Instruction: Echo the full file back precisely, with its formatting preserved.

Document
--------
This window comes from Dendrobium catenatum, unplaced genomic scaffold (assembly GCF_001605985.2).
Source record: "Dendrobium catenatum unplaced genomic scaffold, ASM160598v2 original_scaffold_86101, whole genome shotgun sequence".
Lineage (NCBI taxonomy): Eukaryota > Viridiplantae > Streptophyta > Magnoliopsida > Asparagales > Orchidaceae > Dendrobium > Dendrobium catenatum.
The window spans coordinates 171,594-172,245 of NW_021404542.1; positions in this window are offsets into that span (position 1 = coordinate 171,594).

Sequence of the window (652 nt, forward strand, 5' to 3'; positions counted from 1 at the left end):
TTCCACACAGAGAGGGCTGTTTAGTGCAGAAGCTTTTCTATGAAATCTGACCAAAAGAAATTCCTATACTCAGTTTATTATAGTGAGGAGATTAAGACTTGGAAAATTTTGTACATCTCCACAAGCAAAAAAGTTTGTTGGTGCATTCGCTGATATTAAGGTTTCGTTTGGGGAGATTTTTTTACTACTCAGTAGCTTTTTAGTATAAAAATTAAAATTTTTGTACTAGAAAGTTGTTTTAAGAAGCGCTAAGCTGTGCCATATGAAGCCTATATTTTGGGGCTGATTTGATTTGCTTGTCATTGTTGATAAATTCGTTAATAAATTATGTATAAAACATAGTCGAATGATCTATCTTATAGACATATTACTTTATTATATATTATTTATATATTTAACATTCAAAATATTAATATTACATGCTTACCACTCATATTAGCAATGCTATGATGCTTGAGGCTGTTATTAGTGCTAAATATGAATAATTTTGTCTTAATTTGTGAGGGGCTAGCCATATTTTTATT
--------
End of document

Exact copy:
This window comes from Dendrobium catenatum, unplaced genomic scaffold (assembly GCF_001605985.2).
Source record: "Dendrobium catenatum unplaced genomic scaffold, ASM160598v2 original_scaffold_86101, whole genome shotgun sequence".
Lineage (NCBI taxonomy): Eukaryota > Viridiplantae > Streptophyta > Magnoliopsida > Asparagales > Orchidaceae > Dendrobium > Dendrobium catenatum.
The window spans coordinates 171,594-172,245 of NW_021404542.1; positions in this window are offsets into that span (position 1 = coordinate 171,594).

Sequence of the window (652 nt, forward strand, 5' to 3'; positions counted from 1 at the left end):
TTCCACACAGAGAGGGCTGTTTAGTGCAGAAGCTTTTCTATGAAATCTGACCAAAAGAAATTCCTATACTCAGTTTATTATAGTGAGGAGATTAAGACTTGGAAAATTTTGTACATCTCCACAAGCAAAAAAGTTTGTTGGTGCATTCGCTGATATTAAGGTTTCGTTTGGGGAGATTTTTTTACTACTCAGTAGCTTTTTAGTATAAAAATTAAAATTTTTGTACTAGAAAGTTGTTTTAAGAAGCGCTAAGCTGTGCCATATGAAGCCTATATTTTGGGGCTGATTTGATTTGCTTGTCATTGTTGATAAATTCGTTAATAAATTATGTATAAAACATAGTCGAATGATCTATCTTATAGACATATTACTTTATTATATATTATTTATATATTTAACATTCAAAATATTAATATTACATGCTTACCACTCATATTAGCAATGCTATGATGCTTGAGGCTGTTATTAGTGCTAAATATGAATAATTTTGTCTTAATTTGTGAGGGGCTAGCCATATTTTTATT